Not only is it complicated declaring ownership — he said some may argue a financial plan belongs to an adviser because of intellectual property in creating it — but in some cases, there is a challenge in moving the data from one system to another. Standard uniformity wouldn't work either, though, because it could stunt innovation.

eMoney, a financial planning software provider, handles data two ways: the first is with individual contract owners, where the software provider will make advisers' data portable when they are leaving one firm for another. When eMoney has an enterprise contract, there is typically language about the ownership of the data, which determines how much of it an adviser can take with him or her.

“The adviser typically has to go get authorization from the firm, which relays that to us,” said Matt Schulte, senior vice president of financial planning at eMoney. “We get something in writing and that allows us to move the data for them.”


Mr. Schulte noted that clients have a portal to upload documents and data, which they can deem private or share with advisers. The firm may dictate how data is moved with permission, but anything the client provides is at the discretion of the client.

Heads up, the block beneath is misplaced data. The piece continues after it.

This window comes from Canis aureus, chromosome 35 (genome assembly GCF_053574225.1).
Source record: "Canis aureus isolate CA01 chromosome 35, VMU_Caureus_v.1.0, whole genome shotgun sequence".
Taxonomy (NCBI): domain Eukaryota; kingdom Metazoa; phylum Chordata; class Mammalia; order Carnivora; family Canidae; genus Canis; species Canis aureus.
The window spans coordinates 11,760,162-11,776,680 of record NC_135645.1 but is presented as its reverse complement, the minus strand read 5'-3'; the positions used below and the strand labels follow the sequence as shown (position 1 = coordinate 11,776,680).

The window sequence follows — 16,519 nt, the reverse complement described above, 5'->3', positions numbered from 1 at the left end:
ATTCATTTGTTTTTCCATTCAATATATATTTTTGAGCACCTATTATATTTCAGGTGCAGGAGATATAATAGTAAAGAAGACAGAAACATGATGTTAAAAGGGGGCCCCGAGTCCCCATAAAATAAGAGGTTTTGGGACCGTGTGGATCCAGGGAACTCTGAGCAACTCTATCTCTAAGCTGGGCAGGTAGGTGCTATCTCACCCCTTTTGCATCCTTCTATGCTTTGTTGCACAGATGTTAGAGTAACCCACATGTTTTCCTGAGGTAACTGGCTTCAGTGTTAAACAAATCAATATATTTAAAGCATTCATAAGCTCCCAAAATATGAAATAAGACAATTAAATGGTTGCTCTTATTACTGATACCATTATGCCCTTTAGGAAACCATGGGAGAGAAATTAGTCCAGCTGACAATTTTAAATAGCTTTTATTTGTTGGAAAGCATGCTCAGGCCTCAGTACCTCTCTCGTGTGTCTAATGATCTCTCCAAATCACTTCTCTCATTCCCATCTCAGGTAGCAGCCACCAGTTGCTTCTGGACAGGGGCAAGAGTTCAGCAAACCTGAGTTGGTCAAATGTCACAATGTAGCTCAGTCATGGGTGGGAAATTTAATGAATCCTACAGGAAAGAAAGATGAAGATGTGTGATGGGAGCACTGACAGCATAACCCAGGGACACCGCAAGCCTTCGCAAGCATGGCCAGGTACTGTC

Wealth Access, a data analytics and aggregation provider that helps advisers build a real-time balance sheet, said the company honors how to set up the software, but the data that flows through it is based on clients granting permission.

“We all know investors get better advice if their advisers understand who they are, what their objectives are, their goals, tolerance for risk,” he said. “That is a part of this data story.”

Mr. Putnam said the industry's answer to rights to data may come in the form of a client-driven process. Quovo and other data aggregators use credentials shared by the client, so the owner of the data is the one making requests or managing retribution. Wealth Access is also permissions-based.

“We see that in the future as being a way that accounts can be shared with an adviser in cases when the adviser's ownership isn't 100% clear,” he said. “It means the client is in charge of access to data, which is a trend that we want to see continue.”